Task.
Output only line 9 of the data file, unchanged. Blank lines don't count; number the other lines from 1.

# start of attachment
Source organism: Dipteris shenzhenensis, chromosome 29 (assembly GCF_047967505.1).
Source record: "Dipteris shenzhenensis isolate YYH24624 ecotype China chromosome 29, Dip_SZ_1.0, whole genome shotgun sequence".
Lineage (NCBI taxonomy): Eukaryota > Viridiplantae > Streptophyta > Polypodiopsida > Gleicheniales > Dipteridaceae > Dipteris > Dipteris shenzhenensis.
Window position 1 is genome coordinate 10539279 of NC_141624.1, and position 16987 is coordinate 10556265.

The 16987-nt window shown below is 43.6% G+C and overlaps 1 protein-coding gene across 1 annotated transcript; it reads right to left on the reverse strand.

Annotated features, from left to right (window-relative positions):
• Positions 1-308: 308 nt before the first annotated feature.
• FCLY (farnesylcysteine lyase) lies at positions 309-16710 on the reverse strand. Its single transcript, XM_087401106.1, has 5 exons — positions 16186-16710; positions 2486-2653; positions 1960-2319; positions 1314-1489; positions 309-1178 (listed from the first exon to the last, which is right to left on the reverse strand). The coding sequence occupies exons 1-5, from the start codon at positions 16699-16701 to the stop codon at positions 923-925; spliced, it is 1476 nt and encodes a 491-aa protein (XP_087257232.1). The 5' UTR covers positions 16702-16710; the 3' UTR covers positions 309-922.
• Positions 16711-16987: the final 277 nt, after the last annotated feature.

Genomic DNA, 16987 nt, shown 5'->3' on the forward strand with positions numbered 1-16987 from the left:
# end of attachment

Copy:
• Positions 16711-16987: the final 277 nt, after the last annotated feature.